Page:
joy in the cricket-loud night. But, unexpectedly,


we began to care. Then nothing 

looked right: the sand on our beaches


was rain gray, our apples ripened 

cockroach brown; and we could never


get our moon quite right; instead 

of rising, it would wobble along


the horizon’s edge, then 

fall off.


2.


You’d get that look in your eye. “What

are we doing!” you’d say. I’d shake my head:


“You’re right. You’re right.” Then one of us 

would pull the string, and all our new-made


facts would revert to possibilities, nightmares, 

hopes, home truths. Oh, those endless ages


breathing spacesuit air! Oh, those 

solipsistic hallucinations! Those lonely


eternities when we were mere zeros 

in the gulfs between stars!


3.


Inevitably, we’d start again, unfolding 

the instructions, slipping tab A into


its designated slot, giving every bolt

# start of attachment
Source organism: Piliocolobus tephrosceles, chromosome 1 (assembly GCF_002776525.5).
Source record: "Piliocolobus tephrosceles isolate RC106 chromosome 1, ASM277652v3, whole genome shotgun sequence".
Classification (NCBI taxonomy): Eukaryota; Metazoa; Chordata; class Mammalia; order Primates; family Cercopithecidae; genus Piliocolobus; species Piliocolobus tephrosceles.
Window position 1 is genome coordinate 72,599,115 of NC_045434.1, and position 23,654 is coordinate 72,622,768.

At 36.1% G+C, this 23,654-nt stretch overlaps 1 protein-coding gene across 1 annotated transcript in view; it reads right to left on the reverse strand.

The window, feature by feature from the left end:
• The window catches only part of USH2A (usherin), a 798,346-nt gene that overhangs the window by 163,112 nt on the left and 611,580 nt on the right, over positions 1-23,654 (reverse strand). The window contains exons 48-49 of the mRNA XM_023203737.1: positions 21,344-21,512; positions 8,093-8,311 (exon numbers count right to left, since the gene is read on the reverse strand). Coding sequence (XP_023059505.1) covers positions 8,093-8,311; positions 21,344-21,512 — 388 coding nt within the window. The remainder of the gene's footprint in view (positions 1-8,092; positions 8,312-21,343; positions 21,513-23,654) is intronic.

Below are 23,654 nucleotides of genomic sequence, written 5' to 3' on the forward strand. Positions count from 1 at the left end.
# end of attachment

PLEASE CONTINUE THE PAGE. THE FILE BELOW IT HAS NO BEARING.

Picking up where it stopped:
a twist with that patented wrench that kept


getting lost. But always something was wrong 

with the gravity, or our mountains would drift,


or there would be rigidities in the air that blocked 

even our most heartfelt exclamations.


4.


We held a conclave: Since the world wouldn’t work, 

we had to retool ourselves. Mostly we did it


collaboratively. We’d set larynx by eyebeam by tibia 

by lip and take turns fitting piece to piece. We’d hang


our words on wires and tinker

with their meanings, using dental tools and chamois


cloth to make them gleam. One afternoon we set 

our memories on pillows—lopsided tree-house


beside snow-romping dog beside streetlight buzzing 

and a smattering of Chinese. But we looked


at them so long and tried them out in so many 

situations that we grew confused about whose


was whose, and could no longer remember 

why that mattered. On good days


we’d wind up approximations of ourselves, 

on bad days Quasimodos, platypuses,


banana slugs. We’d laugh, shrug, trade 

sober glances, then start again.